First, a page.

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Pathways 101 Deer Isle-Stonington High School

We had a great time working with students from Deer Isle-Stonington High School’s Pathways 101 program: an introductory course that is focused on developing core skills so students understand the project-based learning principles that guide the Marine Studies Pathway and the Arts Pathway programs at the high school.

Students started the program with a discussion about how they operate in groups and the constructive and destructive behaviors that individuals can bring to the table to hold group work back or help group work move forward.

Students then took on two small design challenges where they competed to build the tallest tower using just 1 meter of tape, 10 pieces of spaghetti, and a marshmallow. They also worked as a group to design aluminum foil boats to hold the most rocks while still remaining buoyant in a tub of water. Both of these activities were an opportunity for students to learn how to work as a group towards a common goal, and figure out their individual strengths within the group.

Afterwards we shifted gears to talk about the issue of marine debris in our oceans. We discussed the sources of marine debris, how long it takes to degrade in the marine environment, and how marine debris can harm marine organisms through ingestion and entanglement.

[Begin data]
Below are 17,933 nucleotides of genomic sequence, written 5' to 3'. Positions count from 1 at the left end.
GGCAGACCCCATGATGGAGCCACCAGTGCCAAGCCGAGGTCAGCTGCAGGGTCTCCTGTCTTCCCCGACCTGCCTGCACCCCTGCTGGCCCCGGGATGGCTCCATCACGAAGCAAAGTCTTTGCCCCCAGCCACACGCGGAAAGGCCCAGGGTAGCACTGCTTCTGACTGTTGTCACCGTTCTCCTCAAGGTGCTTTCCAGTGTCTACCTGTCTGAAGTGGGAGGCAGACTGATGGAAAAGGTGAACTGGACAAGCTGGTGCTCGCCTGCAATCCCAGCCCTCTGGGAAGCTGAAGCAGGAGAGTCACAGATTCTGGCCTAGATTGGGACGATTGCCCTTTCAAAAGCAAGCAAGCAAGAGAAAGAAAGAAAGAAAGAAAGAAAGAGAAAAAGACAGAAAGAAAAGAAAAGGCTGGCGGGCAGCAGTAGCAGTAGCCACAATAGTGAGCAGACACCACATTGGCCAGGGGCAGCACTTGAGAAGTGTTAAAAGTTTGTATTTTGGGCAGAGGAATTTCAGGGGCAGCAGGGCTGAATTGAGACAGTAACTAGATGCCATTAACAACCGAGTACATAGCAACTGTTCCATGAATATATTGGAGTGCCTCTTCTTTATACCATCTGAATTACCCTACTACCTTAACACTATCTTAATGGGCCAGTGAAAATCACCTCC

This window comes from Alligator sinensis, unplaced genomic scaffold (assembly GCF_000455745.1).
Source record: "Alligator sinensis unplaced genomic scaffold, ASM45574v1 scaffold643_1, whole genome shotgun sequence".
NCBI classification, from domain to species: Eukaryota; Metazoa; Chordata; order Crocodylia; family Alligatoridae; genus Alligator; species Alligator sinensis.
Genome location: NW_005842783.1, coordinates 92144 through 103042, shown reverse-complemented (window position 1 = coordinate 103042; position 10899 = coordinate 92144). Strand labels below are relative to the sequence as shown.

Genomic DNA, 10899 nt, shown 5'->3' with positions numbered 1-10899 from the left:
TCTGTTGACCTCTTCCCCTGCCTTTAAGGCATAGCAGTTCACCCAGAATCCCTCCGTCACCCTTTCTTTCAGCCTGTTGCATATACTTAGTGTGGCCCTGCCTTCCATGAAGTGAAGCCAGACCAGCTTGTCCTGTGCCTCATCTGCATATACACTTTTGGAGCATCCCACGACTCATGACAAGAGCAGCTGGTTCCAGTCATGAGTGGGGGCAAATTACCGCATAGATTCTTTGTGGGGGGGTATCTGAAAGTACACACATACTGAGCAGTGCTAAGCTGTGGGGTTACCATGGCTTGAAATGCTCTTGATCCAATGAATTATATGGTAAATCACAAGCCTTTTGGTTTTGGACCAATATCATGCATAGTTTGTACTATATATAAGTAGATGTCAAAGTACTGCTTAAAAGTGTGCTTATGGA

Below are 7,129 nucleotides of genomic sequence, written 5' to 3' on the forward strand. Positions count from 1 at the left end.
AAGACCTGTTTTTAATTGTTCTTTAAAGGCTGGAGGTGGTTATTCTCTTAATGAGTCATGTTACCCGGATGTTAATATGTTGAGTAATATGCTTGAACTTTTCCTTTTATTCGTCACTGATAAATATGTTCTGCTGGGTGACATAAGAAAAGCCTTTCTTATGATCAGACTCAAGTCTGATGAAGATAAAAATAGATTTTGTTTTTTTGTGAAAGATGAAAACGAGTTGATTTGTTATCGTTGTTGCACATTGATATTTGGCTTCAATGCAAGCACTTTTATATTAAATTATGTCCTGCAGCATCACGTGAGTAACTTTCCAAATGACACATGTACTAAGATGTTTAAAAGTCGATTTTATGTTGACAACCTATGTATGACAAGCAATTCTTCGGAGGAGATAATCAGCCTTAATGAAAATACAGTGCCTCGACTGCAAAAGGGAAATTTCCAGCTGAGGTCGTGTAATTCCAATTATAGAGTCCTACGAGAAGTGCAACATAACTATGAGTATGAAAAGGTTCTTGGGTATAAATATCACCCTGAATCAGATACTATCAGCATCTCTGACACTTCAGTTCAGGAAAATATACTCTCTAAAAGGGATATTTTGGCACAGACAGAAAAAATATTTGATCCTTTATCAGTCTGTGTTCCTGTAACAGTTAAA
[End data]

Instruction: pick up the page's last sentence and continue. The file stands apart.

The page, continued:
The group then split into two teams, and we recorded data on marine debris we collected from along Hurricane’s shoreline. Between the two groups we collected over 400 pieces of trash ranging from pieces of fishing debris (buoys, line, and bait strapping ties) to household waste like plastic bottles and food wrappers. One group even returned with a full tire!

The next challenge was for the groups to design a sculpture using the marine debris they collected to communicate a message about some aspect of why marine debris is a problem. Students got inspired by looking at examples of how other artists have tackled the problem including Chris Jordan and Angela Pozzi.

After planning their art projects to include the materials they would use, the message they were trying to communicate, and the design they were planning to implement, students spent the whole morning on the second day working as a group to develop their marine debris sculptures.